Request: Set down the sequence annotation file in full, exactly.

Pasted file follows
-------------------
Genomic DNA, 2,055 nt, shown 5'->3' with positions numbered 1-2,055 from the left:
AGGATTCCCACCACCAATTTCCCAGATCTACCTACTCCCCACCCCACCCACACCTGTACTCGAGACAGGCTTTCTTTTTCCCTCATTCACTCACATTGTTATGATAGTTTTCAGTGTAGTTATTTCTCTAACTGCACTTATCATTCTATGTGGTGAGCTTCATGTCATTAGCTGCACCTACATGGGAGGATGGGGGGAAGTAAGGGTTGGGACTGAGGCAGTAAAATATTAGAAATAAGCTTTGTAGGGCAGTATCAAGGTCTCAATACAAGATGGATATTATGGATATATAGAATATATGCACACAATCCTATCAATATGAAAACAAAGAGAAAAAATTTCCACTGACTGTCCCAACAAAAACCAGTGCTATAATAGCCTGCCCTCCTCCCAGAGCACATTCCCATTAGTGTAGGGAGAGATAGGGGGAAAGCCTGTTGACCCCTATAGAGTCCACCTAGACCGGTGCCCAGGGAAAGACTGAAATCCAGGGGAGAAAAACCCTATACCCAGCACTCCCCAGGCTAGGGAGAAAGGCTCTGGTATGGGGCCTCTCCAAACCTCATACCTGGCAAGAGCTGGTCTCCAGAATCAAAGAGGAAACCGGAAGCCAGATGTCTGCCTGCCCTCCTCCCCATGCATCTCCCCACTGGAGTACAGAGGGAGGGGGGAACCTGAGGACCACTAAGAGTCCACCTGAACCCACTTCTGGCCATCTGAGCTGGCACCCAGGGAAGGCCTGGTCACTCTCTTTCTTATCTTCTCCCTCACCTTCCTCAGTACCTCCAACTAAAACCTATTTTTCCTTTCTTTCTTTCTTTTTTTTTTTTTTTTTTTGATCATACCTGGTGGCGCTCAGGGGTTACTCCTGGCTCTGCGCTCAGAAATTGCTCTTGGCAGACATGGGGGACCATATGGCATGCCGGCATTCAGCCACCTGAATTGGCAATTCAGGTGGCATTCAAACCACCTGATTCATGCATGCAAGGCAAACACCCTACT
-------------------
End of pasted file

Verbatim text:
Genomic DNA, 2,055 nt, shown 5'->3' with positions numbered 1-2,055 from the left:
AGGATTCCCACCACCAATTTCCCAGATCTACCTACTCCCCACCCCACCCACACCTGTACTCGAGACAGGCTTTCTTTTTCCCTCATTCACTCACATTGTTATGATAGTTTTCAGTGTAGTTATTTCTCTAACTGCACTTATCATTCTATGTGGTGAGCTTCATGTCATTAGCTGCACCTACATGGGAGGATGGGGGGAAGTAAGGGTTGGGACTGAGGCAGTAAAATATTAGAAATAAGCTTTGTAGGGCAGTATCAAGGTCTCAATACAAGATGGATATTATGGATATATAGAATATATGCACACAATCCTATCAATATGAAAACAAAGAGAAAAAATTTCCACTGACTGTCCCAACAAAAACCAGTGCTATAATAGCCTGCCCTCCTCCCAGAGCACATTCCCATTAGTGTAGGGAGAGATAGGGGGAAAGCCTGTTGACCCCTATAGAGTCCACCTAGACCGGTGCCCAGGGAAAGACTGAAATCCAGGGGAGAAAAACCCTATACCCAGCACTCCCCAGGCTAGGGAGAAAGGCTCTGGTATGGGGCCTCTCCAAACCTCATACCTGGCAAGAGCTGGTCTCCAGAATCAAAGAGGAAACCGGAAGCCAGATGTCTGCCTGCCCTCCTCCCCATGCATCTCCCCACTGGAGTACAGAGGGAGGGGGGAACCTGAGGACCACTAAGAGTCCACCTGAACCCACTTCTGGCCATCTGAGCTGGCACCCAGGGAAGGCCTGGTCACTCTCTTTCTTATCTTCTCCCTCACCTTCCTCAGTACCTCCAACTAAAACCTATTTTTCCTTTCTTTCTTTCTTTTTTTTTTTTTTTTTTTGATCATACCTGGTGGCGCTCAGGGGTTACTCCTGGCTCTGCGCTCAGAAATTGCTCTTGGCAGACATGGGGGACCATATGGCATGCCGGCATTCAGCCACCTGAATTGGCAATTCAGGTGGCATTCAAACCACCTGATTCATGCATGCAAGGCAAACACCCTACT